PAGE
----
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Who Will Pay for Full-Day K?

Do you pay to send your child to public school kindergarten? Some parents who want full-day kindergarten programs do. Parents in Seattle may be next.

The Seattle (Washington) School District is planning to hold public forums in November to discuss expansion of the district's full-day kindergarten program. A new proposal to charge parents whose children attend the program is being considered by the school board.

Many schools in the district now offer both full-day and half-day kindergartens. The full-day program is popular and demand for it is high. But not all students whose parents choose the program can be accommodated as the program now stands. If Seattle does move to charge parents for all-day kindergarten, it will join other districts in the area that are already charging. The present proposal would provide "scholarships" to children from low-income families. Other parents would pay.

Asking parents to pay for full-day kindergarten is occurring in other parts of the country as well. Parents whose children attend full-day programs in Milford, Massachusetts, also pay.

WHY FULL-DAY K?

Over the past 15 years, many school districts have implemented whole-day or extended-day kindergarten programs that replace or run parallel to traditional half-day programs. The implementation of full-day kindergarten in districts where half-day sessions were traditional has often been controversial but, once started, the full-day sessions have been popular.

But why the change to full-day K?

More young children than ever before are entering kindergarten with prior experience in group situations (nursery school, day care center, or day care homes, etc.). In some states, kindergarten entry ages have been raised, so children are older when they enter school. And teachers know that developmentally appropriate education for young children requires time and space for children to explore, create, and construct their own knowledge.

Beyond those considerations, many parents want full-day kindergarten!

PLANNING FOR FULL-DAY K

Successful full-day kindergarten programs follow intensive planning, teacher and parent education, and careful consideration of the costs involved. Increased staffing is often necessary. Space and materials are needed. And transportation costs could change.

As a result of planning, some school systems have instituted extended-day (more than half-day, less than full) programs instead of the full day. Kindergartens exist today in many variations.

  • Children attend kindergarten all day, five days a week.
  • Kindergarten children attend school all day every other day and on alternate Fridays.
  • Kindergartners begin their year with a half-day session and move to a full day in steps over the school year.
  • Some kindergartens operate a staggered-day program. (One format involves a teacher meeting with one group of kindergartners at the beginning of the morning; a second group would arrive at school later to join the first group for the middle part of the day; and then the first group goes home while the teacher meets with the second group.)
  • Children attend school every but have different teachers in the morning and afternoon.
  • Schools offer parents the option of full- or half-day kindergarten classes for their children.

FULL-DAY K IS AN ISSUE IN MANY PLACES: NEW YORK, CONNECTICUT, WASHINGTON...

State support for kindergarten varies. The state of New York encourages local districts to develop full-day kindergarten programs by funding full-day kindergartens at increased levels. The New York State Department of Education reports that 451 districts have full-day kindergarten while 179 offer half-day programs. Fifty-six districts offer parents a choice.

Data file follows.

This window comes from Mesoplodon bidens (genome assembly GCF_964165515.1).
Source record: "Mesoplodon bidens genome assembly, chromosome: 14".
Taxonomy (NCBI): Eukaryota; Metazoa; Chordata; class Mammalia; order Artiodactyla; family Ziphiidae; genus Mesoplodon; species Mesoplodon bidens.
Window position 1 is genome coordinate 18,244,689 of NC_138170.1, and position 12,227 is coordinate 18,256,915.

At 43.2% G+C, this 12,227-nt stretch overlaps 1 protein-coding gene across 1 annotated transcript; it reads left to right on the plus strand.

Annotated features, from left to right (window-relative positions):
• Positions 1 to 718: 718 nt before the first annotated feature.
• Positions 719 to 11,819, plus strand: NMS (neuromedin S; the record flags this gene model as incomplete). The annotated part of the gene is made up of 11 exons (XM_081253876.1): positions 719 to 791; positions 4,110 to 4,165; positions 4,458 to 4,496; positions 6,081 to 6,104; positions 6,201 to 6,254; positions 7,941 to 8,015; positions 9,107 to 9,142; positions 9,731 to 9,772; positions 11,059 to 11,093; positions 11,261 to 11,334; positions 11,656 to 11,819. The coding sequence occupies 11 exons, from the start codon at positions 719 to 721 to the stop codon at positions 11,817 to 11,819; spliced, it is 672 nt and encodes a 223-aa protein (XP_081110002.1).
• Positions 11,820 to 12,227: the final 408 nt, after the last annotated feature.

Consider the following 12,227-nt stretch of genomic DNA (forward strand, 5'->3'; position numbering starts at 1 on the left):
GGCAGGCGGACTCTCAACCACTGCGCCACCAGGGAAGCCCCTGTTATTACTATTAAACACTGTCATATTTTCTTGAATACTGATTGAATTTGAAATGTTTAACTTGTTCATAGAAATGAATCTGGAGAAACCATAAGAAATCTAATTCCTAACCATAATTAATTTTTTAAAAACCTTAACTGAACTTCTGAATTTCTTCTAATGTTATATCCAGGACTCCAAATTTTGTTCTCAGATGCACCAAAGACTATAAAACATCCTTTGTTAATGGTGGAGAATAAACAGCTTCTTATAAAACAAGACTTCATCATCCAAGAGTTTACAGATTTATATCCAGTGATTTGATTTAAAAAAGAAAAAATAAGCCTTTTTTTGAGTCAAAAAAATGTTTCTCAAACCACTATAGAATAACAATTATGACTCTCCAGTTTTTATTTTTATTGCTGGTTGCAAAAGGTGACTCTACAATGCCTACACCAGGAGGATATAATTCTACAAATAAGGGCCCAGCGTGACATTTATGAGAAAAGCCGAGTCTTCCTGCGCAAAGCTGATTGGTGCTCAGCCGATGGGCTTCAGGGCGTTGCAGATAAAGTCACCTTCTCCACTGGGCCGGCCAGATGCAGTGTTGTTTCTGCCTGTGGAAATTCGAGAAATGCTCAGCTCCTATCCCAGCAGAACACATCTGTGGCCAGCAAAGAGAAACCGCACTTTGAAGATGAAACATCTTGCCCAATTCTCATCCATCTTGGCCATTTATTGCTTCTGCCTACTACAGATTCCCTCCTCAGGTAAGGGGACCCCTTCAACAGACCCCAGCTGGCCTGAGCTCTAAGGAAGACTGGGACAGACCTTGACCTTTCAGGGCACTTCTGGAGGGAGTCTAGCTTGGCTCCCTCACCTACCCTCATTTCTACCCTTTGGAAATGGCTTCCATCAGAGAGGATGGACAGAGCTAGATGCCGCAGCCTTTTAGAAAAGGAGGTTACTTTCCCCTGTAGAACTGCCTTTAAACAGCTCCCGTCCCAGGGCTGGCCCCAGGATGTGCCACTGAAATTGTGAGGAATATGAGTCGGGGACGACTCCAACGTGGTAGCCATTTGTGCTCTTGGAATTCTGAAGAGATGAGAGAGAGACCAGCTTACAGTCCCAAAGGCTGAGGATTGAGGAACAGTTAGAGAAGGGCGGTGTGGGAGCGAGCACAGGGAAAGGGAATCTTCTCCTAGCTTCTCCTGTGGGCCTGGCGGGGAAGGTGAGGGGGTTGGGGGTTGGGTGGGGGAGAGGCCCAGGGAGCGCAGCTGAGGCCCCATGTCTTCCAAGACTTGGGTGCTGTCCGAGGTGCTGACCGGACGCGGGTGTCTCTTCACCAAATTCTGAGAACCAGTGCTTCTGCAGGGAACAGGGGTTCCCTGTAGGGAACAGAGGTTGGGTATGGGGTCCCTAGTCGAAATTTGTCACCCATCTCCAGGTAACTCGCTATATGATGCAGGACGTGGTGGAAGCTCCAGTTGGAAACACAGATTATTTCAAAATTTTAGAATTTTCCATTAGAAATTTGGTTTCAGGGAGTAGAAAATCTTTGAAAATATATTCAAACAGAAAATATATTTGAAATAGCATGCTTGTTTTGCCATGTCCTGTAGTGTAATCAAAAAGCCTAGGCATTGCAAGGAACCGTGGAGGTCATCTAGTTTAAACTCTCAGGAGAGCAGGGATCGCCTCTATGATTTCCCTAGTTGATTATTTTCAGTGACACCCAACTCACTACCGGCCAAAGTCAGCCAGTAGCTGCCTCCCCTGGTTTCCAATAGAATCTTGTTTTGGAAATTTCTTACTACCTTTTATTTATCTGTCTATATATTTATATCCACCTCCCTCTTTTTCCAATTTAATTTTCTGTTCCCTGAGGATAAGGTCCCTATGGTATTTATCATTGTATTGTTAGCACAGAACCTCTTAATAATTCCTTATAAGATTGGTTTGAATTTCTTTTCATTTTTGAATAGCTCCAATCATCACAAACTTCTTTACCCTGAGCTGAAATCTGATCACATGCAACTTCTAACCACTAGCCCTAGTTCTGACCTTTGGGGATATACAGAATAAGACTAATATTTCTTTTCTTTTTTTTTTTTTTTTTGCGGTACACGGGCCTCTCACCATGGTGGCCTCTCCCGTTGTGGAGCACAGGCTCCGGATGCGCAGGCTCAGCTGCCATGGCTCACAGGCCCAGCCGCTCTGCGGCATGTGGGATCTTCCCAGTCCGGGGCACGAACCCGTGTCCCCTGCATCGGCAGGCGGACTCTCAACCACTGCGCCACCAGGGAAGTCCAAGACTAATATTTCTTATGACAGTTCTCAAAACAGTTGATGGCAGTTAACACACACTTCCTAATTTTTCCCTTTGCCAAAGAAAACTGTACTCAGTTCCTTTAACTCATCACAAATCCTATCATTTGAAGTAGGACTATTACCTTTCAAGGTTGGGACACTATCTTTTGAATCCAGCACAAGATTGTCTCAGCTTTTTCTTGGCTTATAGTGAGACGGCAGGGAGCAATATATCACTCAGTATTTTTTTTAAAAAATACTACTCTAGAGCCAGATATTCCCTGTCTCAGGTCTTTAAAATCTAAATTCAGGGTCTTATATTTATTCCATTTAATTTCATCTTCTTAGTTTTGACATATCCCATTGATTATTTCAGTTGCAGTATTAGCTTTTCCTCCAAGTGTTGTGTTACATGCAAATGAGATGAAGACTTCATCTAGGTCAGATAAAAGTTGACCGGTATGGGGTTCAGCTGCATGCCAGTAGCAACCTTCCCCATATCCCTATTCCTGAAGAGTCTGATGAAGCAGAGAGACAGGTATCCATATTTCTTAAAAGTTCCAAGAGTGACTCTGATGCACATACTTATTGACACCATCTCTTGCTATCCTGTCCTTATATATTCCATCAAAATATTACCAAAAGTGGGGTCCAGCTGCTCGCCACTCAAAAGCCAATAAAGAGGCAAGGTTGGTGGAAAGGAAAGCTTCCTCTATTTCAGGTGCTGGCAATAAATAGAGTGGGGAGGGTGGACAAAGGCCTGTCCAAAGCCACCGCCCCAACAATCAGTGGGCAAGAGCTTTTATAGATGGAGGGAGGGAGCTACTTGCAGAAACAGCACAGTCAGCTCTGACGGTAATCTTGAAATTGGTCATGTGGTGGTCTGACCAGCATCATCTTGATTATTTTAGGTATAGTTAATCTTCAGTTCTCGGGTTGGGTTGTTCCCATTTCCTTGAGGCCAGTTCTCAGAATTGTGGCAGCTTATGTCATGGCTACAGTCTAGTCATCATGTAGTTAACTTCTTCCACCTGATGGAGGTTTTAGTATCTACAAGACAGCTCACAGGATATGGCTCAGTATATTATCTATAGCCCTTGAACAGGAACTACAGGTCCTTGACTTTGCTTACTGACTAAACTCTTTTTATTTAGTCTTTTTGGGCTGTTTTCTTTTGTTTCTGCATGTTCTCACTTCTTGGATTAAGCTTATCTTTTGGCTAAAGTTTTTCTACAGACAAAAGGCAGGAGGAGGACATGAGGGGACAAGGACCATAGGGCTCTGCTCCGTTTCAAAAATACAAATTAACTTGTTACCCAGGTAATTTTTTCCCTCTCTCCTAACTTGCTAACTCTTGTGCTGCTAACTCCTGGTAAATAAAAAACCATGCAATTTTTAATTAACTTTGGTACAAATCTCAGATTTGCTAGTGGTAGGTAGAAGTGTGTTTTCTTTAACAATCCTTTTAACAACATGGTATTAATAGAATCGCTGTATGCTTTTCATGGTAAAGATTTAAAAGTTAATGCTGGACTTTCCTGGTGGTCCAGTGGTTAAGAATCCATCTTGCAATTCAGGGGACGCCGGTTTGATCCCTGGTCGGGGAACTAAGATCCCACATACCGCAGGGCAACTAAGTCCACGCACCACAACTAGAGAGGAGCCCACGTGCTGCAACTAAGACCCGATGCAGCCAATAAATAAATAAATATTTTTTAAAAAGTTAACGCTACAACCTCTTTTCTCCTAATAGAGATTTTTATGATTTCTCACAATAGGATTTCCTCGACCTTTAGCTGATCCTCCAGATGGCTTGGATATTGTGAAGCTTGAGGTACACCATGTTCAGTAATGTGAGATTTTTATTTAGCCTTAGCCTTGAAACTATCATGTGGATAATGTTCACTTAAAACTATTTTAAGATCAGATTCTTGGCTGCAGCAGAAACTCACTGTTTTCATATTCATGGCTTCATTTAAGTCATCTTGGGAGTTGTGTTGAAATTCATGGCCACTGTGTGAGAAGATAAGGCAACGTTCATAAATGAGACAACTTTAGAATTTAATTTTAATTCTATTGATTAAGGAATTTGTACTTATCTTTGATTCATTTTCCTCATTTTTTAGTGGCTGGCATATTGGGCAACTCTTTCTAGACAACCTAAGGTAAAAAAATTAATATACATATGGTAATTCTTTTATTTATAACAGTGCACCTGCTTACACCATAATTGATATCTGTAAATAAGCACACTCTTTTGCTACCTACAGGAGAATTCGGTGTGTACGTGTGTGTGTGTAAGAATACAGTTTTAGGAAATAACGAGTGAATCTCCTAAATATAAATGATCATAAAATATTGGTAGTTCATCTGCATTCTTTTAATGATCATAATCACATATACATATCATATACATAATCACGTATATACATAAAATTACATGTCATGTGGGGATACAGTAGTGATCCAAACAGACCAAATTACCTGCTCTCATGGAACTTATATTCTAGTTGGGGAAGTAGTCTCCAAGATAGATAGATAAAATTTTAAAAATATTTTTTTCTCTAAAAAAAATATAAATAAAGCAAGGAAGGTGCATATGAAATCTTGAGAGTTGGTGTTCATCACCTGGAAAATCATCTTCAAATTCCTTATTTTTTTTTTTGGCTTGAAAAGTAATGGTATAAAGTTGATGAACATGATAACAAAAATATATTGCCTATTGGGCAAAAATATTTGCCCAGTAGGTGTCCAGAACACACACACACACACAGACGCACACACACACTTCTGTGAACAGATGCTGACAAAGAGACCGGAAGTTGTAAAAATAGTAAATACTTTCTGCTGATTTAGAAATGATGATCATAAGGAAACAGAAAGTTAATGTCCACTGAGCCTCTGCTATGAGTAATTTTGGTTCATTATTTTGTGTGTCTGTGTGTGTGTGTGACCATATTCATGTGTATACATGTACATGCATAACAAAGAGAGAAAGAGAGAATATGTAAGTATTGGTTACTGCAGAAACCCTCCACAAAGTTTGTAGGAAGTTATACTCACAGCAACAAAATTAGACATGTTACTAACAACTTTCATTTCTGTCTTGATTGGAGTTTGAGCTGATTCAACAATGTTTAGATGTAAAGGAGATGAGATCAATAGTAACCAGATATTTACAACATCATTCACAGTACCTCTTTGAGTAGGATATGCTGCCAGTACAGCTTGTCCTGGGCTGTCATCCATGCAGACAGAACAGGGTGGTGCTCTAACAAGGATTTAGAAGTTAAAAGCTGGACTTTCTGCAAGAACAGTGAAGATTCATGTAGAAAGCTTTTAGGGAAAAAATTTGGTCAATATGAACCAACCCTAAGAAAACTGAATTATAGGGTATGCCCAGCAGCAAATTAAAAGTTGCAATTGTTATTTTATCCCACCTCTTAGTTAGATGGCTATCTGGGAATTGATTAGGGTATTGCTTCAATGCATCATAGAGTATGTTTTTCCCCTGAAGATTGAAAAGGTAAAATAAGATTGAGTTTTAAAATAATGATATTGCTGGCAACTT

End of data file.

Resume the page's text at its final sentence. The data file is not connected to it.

Some parents in West Hartford, Connecticut are currently asking for the expansion of full-day kindergarten program in their city. Full-day programs are currently located in schools where a high percentage of children qualify for free and reduced-price lunches. The parents are requesting full-day kindergartens in all schools.

Whether Seattle extends their full-day kindergarten program and begins charging parents or not, the expansion of programs for kindergartners will continue to arouse interest and controversy. I would enjoy hearing about full day kindergarten in your district and how it is funded. You can write to me at akguig@compuserve.com

Related Sites

  • The Great, Frantic, Kindergarten Chase (Seattle Times; March 10, 1997.) Reporter Carey Quan Gelernter shares her adventure in finding a school for her 5-year-old. "Wherever my son ends up in kindergarten this year, I have had one wild and illuminating ride on my way to the decision"
  • Kindergarten All Day? (Seattle Times, March 3, 1997.) It's harder to take field trips, work on ambitious art projects or learn the names and sounds of letters when the school day lasts less than three hours. That's what kindergarten teachers say about half-day kindergarten. And that's why the Bellevue (Washington) School District may expand its all-day-kindergarten program to all of its elementary schools, then give its neediest families a tuition break.
  • Full-day Kindergarten Programs From a May 1995 ERIC Digest: Changes in American society and education over the last 20 years have contributed to the popularity of all-day (every day) kindergarten programs in many communities. Research also suggests that many children benefit academically and socially during the primary years from participation in full-day, compared to half-day, kindergarten programs.
  • Full vs. Half-day Kindergarten From The SchoolHouse Web site, a discussion of full vs. half-day K.

Article by Anne Guignon
Education World®
Copyright © 2006 Education World

10/27/1997



 

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